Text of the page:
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How did we ever live without the Dummies Guides? Like the internet and mobile phones, Dummies Guides have become part of the information age. Whether you want to know how to plug in your Blackberry or want to make blackberry jam, you'll be sure there's a book all about it. (Actually we checked but Blackberry Jam making for Dummies does not exist, sorry). Are they just patronizing dumbed-down pulp non-fiction, or actually seriously helpful guides in a technically confusing but ultimately exciting world? No1Reviews.com takes a look at Oil Painting for Dummies by artists Giddings and Clifton.
The guide begins with a thorough introduction to the book itself. Dummies Guides are designed to be fun so the style is informal and accessible. The reader is briefly advised on how to make the best use of the text itself by being aware of how important information and instructions are highlighted in the book. It is meant to be a comprehensive guide, so there is a lot of information and here you learn how to navigate through, skim read and ignore superfluous text while getting straight to the nitty-gritty. There are nineteen chapters in this book and a good index, so it ought to get you off to a good start. However, you might start by skipping the boring intro anyway.
The information and layout are easy to use, so the reader can move on and progress quickly. After a short introduction discussing possible motivations of painting in oils, there is a section explaining the medium of oil paints. This is a practical guide and meant for the complete beginner. Dummies guides tend to be in black and white print, so you may find the black and white pictures less than inspiring. But at the end there is a whole chapter on ten artists from art history to inspire you. There is absolutely no substitute for going to a gallery and seeing the real thing, so this book encourages the painting student to do just that, and the learning effect is far better than a bunch of glossy pictures in a book.
Before you even dip the brush, Oil Painting for Dummies walks you through the painting process in brief. Then, there is a study in black and white so that you can get the feel of the paint and brush and how they behave on the canvas. There does not appear to be a chapter on drawing, so the focus is completely on Oil Painting. Presumably you are required to buy the Dummies Guide on how to draw first! There are two chapters on painting people, which could be a tricky subject, but a popular one (if you can get anyone to sit still long enough for you). Landscape and still life are also in there, but because this is a technical book, most of the emphasis is on getting to grips with the medium first rather than expanding your subject base. There is some good advice on planning your painting, composition, communicating ideas visually and mixing colors.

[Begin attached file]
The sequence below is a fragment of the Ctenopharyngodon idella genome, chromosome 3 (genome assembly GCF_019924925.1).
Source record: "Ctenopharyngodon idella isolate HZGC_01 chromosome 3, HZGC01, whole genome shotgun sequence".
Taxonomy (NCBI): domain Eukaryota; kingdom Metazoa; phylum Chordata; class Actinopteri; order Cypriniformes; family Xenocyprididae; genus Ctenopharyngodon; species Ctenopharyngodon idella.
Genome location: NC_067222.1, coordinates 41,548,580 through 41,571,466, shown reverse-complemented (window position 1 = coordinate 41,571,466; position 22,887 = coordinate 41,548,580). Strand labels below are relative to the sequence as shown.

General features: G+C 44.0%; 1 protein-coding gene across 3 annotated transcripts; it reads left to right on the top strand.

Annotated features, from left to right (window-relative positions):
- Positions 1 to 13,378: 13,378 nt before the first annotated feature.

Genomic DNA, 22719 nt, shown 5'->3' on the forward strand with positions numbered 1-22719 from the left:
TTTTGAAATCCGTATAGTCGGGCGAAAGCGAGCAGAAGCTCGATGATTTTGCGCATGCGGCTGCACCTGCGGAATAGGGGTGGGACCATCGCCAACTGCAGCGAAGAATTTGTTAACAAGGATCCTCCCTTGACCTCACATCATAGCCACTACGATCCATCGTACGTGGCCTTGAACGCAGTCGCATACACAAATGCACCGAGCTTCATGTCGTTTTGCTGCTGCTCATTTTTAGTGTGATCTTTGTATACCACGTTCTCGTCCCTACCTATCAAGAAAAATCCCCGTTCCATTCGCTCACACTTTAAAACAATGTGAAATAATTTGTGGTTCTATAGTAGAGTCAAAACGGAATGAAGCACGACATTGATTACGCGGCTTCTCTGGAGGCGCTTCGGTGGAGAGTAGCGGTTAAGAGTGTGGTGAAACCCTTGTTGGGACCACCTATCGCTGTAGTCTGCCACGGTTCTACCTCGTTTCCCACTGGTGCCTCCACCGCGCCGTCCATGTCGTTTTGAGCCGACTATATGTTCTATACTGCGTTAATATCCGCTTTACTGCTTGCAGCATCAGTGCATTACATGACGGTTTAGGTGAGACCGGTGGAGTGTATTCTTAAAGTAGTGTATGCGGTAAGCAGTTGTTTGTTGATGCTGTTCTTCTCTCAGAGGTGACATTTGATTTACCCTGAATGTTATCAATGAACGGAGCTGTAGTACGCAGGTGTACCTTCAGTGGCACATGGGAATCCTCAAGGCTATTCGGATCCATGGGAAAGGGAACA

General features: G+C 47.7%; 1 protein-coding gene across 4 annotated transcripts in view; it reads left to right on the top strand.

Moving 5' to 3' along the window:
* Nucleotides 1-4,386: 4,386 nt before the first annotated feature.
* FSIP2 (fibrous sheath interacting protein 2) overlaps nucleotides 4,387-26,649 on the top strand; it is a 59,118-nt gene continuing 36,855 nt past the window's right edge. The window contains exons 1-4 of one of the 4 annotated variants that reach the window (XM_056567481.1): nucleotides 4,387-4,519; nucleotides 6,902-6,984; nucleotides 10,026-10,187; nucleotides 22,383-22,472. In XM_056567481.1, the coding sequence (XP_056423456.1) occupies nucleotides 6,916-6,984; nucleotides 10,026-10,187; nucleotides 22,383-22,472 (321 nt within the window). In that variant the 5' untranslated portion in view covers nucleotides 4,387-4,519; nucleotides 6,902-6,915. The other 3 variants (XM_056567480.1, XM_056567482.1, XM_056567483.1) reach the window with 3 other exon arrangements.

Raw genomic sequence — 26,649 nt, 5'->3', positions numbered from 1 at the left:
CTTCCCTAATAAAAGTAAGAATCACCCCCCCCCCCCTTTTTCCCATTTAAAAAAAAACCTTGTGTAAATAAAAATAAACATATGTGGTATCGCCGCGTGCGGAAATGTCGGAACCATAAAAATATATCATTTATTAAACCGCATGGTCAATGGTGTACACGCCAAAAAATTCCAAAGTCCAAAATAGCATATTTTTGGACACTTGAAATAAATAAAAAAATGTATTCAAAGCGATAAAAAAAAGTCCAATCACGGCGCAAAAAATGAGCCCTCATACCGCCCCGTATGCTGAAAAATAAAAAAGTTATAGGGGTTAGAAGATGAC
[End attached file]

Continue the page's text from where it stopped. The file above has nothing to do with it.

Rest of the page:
This guide would be a good place to start, but perhaps not a course in itself. The student will be able to move through the chapters swiftly as they are concise, effective and encourage progression. The Amazon.com price is good value, but if you are a complete beginner artist you may need some other books to help you with drawing technique. Chapter 18, Ten Strategies to Immediately Improve Your Painting is a useful resource and will give you something to work on after you have got your first results. Oil Painting for Dummies is a recommended beginner's technical text book as part of a wider reading learning programme. On Dummies.com you will find lots of useful video guides from the For Dummies experts.
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